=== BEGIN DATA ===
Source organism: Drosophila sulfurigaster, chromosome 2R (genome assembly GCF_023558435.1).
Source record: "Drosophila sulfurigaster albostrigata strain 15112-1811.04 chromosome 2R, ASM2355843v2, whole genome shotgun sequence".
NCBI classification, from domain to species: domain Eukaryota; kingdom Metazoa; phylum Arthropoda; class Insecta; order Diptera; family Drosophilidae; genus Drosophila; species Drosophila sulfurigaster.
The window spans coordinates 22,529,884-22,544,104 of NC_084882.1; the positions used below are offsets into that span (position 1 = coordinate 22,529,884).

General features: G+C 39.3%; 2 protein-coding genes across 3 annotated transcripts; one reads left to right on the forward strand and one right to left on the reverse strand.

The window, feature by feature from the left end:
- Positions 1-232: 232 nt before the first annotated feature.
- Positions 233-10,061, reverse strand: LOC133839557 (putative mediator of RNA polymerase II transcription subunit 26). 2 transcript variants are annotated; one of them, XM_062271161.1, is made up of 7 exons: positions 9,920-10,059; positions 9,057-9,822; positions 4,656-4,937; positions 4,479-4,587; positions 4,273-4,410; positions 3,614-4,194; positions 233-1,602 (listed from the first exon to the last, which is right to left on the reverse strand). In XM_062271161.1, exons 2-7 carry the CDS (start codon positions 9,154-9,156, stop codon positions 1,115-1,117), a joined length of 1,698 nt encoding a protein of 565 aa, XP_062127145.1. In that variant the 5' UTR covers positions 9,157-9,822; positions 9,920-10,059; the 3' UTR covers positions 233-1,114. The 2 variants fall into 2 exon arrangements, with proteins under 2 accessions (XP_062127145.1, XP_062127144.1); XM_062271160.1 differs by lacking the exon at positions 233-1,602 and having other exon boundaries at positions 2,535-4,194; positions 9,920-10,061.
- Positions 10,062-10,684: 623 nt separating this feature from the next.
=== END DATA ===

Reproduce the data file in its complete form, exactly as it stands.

Source organism: Drosophila sulfurigaster, chromosome 2R (genome assembly GCF_023558435.1).
Source record: "Drosophila sulfurigaster albostrigata strain 15112-1811.04 chromosome 2R, ASM2355843v2, whole genome shotgun sequence".
NCBI classification, from domain to species: domain Eukaryota; kingdom Metazoa; phylum Arthropoda; class Insecta; order Diptera; family Drosophilidae; genus Drosophila; species Drosophila sulfurigaster.
The window spans coordinates 22,529,884-22,544,104 of NC_084882.1; the positions used below are offsets into that span (position 1 = coordinate 22,529,884).

General features: G+C 39.3%; 2 protein-coding genes across 3 annotated transcripts; one reads left to right on the forward strand and one right to left on the reverse strand.

The window, feature by feature from the left end:
- Positions 1-232: 232 nt before the first annotated feature.
- Positions 233-10,061, reverse strand: LOC133839557 (putative mediator of RNA polymerase II transcription subunit 26). 2 transcript variants are annotated; one of them, XM_062271161.1, is made up of 7 exons: positions 9,920-10,059; positions 9,057-9,822; positions 4,656-4,937; positions 4,479-4,587; positions 4,273-4,410; positions 3,614-4,194; positions 233-1,602 (listed from the first exon to the last, which is right to left on the reverse strand). In XM_062271161.1, exons 2-7 carry the CDS (start codon positions 9,154-9,156, stop codon positions 1,115-1,117), a joined length of 1,698 nt encoding a protein of 565 aa, XP_062127145.1. In that variant the 5' UTR covers positions 9,157-9,822; positions 9,920-10,059; the 3' UTR covers positions 233-1,114. The 2 variants fall into 2 exon arrangements, with proteins under 2 accessions (XP_062127145.1, XP_062127144.1); XM_062271160.1 differs by lacking the exon at positions 233-1,602 and having other exon boundaries at positions 2,535-4,194; positions 9,920-10,061.
- Positions 10,062-10,684: 623 nt separating this feature from the next.